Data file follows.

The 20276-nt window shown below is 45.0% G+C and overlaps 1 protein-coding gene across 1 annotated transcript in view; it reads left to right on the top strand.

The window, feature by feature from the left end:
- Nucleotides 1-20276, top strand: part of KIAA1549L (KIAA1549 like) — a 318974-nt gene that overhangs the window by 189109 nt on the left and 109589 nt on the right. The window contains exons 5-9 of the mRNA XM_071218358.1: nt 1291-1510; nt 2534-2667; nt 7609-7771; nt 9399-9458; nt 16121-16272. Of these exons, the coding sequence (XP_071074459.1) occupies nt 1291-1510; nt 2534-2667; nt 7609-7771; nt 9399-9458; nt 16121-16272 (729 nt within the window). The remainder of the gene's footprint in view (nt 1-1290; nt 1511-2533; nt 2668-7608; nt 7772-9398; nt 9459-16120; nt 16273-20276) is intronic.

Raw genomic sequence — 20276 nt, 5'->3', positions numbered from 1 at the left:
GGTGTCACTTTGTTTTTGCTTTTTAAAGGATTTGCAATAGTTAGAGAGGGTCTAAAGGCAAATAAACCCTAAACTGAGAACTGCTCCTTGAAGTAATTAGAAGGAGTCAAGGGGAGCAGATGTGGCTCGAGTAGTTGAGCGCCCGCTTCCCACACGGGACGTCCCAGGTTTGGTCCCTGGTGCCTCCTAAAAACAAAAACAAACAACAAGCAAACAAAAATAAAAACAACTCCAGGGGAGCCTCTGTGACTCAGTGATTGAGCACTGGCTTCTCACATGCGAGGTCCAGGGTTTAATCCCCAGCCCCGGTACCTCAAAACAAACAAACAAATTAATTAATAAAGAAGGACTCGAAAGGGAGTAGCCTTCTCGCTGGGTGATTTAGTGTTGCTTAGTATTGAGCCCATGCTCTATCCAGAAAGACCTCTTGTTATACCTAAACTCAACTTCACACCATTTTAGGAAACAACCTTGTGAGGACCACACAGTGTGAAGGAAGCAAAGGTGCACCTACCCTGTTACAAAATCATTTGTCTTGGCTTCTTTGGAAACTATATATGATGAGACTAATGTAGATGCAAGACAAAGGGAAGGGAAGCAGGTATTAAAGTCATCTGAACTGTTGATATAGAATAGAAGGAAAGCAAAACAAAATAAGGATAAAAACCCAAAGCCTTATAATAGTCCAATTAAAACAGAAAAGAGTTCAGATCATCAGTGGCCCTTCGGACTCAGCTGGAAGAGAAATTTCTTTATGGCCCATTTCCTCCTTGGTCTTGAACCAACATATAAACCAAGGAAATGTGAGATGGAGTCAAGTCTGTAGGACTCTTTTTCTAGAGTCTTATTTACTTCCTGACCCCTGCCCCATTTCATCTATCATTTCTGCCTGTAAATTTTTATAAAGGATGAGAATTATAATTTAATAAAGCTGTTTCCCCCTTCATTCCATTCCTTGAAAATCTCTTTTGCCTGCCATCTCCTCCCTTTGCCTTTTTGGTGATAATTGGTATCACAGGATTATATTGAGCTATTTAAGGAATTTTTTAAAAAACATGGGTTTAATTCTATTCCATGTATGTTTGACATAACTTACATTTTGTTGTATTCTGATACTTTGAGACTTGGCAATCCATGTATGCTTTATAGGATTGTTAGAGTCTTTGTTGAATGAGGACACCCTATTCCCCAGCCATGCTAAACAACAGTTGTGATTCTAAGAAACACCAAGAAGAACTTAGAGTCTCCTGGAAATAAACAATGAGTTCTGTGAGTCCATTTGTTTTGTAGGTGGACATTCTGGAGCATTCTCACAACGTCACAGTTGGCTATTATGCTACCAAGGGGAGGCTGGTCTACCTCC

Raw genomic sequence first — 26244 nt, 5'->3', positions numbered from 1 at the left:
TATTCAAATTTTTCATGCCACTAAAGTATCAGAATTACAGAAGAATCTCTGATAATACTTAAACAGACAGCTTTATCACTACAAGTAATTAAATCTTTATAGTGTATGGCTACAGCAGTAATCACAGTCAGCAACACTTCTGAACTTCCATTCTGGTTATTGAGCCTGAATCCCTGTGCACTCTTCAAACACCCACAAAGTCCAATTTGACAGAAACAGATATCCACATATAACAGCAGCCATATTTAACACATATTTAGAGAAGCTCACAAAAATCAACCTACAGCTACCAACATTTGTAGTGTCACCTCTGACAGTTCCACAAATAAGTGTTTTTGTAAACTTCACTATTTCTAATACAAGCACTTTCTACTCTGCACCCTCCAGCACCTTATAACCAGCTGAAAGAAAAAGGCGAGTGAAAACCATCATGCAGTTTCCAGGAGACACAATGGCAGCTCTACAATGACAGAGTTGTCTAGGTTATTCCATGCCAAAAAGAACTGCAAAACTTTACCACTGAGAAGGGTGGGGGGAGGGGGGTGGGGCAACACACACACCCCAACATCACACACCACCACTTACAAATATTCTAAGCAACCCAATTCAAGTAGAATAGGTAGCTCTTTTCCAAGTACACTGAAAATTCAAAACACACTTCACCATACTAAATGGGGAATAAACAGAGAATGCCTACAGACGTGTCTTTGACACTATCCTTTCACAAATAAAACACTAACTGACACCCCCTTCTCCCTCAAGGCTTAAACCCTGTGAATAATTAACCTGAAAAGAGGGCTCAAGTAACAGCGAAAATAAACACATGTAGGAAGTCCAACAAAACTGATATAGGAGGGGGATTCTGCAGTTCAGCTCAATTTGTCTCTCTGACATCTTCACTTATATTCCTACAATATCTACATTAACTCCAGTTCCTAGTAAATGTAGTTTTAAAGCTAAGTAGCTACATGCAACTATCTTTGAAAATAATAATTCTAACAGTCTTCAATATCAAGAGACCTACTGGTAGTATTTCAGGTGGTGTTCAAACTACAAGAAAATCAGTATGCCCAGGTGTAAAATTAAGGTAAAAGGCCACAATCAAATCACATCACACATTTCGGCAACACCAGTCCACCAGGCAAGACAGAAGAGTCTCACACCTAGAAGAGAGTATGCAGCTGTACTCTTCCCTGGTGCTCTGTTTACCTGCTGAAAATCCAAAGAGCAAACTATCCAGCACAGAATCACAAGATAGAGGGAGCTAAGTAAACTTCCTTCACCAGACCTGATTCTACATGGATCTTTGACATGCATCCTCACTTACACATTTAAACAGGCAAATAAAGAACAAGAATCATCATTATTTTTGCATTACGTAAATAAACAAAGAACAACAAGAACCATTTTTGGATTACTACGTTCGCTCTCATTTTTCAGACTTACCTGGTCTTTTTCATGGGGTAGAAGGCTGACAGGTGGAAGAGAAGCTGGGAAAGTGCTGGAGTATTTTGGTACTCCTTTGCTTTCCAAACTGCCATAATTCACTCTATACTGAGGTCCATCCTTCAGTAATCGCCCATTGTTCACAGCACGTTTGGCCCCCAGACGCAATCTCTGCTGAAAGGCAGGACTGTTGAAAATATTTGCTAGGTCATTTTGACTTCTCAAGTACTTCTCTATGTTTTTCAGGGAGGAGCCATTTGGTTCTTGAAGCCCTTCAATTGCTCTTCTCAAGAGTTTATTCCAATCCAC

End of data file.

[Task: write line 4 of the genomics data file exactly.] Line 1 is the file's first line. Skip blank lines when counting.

Raw genomic sequence — 20276 nt, 5'->3', positions numbered from 1 at the left: